Tag Archives: marketing
“Ex Machina,” which premiered in Austin during SXSW, tells the story of a young coder invited to his boss’ compound, where he meets Ava, an eerily human robot. Their interactions are part of a Turing Test, which holds that a truly artificially intelligent machine will convince a person of its humanity.
On Tinder, Ava asked questions that could have come from an artificial intelligence trying to understand humans. That’s what makes this Tinder stunt so creepy: Brock thought Ava was a real woman (even though, as The Verge noted in hindsight, her Tinder account “uses punctuation and capitalization like a middle school teacher with tenure.”) (Katie Sola, Huffington Post)
In an era when teens rely so much on text messages to launch, maintain and end relationships, it’s perhaps no surprise that a bot experience such as Invisible Boyfriend or Ava could take off. If you think about the typical teen romance carried out via text message these days, it’s essentially a chatbot experience powered by a really powerful computer — the human brain. The witty reply, the shared insider lingo between two lovers, the concerned text from a lover demanding a rapid reply — this could all be simulated by an artificially intelligent chatbot. (Dominic Basulto, The Washington Post)
“The media company’s editorial labs director, Adam Pash, created a Twitter bot,@MeinCoke, and set it up to tweet lines from Mein Kampf and then link to them with the #MakeItHappy tag – triggering Coca-Cola’s own Twitter bot to turn them into cutesy pictures.
The result was that for a couple of hours on Tuesday morning, Coca-Cola’s Twitter feed was broadcasting big chunks of Adolf Hitler’s text, albeit built in the form of a smiling banana or a cat playing a drum kit.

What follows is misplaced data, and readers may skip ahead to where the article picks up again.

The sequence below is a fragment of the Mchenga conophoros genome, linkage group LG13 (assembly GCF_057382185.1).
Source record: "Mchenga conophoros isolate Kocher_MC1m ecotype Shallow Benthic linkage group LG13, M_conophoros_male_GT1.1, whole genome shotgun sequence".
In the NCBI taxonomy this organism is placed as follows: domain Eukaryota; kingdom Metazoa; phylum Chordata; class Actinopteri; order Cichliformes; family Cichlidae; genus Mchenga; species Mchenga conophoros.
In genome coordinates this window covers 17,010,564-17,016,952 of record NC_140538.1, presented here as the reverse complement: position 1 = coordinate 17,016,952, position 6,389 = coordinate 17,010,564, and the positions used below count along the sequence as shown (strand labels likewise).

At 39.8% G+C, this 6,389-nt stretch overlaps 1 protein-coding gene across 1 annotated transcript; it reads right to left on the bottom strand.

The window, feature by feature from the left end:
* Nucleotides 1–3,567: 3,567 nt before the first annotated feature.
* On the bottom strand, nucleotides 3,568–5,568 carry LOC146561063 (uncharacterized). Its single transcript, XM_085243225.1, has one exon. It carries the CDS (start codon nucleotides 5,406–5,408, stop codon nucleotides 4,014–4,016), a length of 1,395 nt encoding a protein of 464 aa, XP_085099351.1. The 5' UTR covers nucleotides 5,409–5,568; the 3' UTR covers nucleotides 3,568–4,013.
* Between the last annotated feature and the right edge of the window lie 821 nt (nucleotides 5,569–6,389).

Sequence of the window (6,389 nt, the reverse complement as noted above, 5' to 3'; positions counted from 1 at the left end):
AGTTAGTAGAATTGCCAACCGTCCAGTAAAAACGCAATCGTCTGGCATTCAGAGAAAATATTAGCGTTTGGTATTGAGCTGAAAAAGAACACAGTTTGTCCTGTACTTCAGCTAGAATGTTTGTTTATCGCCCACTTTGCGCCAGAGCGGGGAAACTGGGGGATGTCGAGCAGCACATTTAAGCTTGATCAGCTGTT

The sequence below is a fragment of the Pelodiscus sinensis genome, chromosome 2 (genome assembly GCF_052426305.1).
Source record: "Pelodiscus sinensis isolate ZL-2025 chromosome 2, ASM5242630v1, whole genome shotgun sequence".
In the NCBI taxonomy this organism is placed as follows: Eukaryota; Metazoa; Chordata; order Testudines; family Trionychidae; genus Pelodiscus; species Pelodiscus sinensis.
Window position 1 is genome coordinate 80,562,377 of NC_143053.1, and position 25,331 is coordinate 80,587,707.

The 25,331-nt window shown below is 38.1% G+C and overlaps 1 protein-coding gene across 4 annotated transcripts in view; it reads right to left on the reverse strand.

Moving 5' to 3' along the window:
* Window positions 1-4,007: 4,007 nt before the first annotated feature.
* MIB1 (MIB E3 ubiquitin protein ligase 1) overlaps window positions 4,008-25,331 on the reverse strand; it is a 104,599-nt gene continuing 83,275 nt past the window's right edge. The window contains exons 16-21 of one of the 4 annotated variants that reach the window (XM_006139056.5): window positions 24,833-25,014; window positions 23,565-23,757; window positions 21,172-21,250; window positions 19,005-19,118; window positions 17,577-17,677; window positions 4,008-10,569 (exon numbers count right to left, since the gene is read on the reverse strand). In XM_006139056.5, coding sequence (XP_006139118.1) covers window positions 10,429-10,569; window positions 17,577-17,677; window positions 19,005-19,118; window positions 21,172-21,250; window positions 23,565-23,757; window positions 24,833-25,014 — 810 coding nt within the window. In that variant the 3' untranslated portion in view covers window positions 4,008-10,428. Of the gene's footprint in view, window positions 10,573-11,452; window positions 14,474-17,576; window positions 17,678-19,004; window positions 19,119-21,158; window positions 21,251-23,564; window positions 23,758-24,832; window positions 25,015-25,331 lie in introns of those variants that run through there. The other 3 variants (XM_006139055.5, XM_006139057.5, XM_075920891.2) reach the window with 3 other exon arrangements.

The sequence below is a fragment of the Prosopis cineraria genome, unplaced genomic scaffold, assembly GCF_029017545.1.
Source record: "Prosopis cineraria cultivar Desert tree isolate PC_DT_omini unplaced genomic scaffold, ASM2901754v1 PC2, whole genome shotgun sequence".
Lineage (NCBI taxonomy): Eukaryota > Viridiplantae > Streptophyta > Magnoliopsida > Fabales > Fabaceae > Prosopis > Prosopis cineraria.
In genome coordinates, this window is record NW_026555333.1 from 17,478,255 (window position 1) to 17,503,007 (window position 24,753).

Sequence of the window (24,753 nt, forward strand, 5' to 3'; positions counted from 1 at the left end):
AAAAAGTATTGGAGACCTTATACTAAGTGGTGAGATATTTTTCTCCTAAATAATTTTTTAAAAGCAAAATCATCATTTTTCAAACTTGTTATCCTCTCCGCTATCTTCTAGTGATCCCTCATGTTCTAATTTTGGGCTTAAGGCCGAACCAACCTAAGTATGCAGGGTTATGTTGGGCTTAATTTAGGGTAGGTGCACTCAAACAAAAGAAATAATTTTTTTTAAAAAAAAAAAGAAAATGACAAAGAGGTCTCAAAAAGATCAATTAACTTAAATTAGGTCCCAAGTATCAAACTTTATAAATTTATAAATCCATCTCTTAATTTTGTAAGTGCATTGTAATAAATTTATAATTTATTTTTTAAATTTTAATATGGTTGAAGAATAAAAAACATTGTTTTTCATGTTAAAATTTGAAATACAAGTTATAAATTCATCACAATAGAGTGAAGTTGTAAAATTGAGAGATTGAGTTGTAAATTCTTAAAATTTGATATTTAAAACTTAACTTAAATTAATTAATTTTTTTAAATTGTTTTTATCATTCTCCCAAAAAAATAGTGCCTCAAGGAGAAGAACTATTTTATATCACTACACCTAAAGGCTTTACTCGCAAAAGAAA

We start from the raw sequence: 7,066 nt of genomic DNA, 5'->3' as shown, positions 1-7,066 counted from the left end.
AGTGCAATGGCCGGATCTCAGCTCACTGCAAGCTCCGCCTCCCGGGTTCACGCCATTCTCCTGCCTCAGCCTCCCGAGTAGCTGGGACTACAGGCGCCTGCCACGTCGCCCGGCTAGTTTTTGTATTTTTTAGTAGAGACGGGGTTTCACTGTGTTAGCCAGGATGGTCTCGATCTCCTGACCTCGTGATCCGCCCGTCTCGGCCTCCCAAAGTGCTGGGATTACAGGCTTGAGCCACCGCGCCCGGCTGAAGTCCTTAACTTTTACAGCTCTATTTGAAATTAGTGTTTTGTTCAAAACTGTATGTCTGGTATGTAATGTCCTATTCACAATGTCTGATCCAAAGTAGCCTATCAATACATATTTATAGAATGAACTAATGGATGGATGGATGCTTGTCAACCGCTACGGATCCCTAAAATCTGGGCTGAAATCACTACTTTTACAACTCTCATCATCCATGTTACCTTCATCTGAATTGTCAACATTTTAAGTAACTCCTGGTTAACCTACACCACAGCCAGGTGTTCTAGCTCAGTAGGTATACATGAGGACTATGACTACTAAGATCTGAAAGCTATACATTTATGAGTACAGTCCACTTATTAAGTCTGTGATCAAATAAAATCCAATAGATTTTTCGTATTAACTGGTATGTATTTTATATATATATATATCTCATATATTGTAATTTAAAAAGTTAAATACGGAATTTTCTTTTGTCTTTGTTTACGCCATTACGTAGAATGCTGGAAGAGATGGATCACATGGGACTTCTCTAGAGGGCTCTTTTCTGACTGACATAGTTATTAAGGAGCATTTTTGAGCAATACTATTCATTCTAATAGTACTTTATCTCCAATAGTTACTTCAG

The bot made it as far as making Coke tweet the words “My father was a civil servant who fulfilled his duty very conscientiously” in the shape of a pirate ship with a face on its sails – wearing an eyepatch – before Coca-Cola’s account stopped responding.” (Nicky Woolf, the guardian)
Photograph: Wilfredo Lee/AP
That could change. In a Wall Street Journal examination of the role of chatbots in advertising, Christopher Mims quotes Ted Livingston, the founder of the chat service Kik: “If you could chat with a brand in the same way you chat with a friend, that’s powerful.” Mr. Mims notes that for now, chatbots on Kik have limited powers: “There is some worry at this stage in the development of the technology that a more autonomous chat bot might start saying things that could damage a brand.”
But for a glimpse of the future of chatbots, Mr. Mims points to Mitsuku, a bot who can apparently advise humans on such topics as relationships, job interviews and dealing with illness: “Any advertiser who doesn’t sit bolt upright after reading that doesn’t understand the dark art of manipulation on which their craft depends.” (Anna North, NYTimes.com)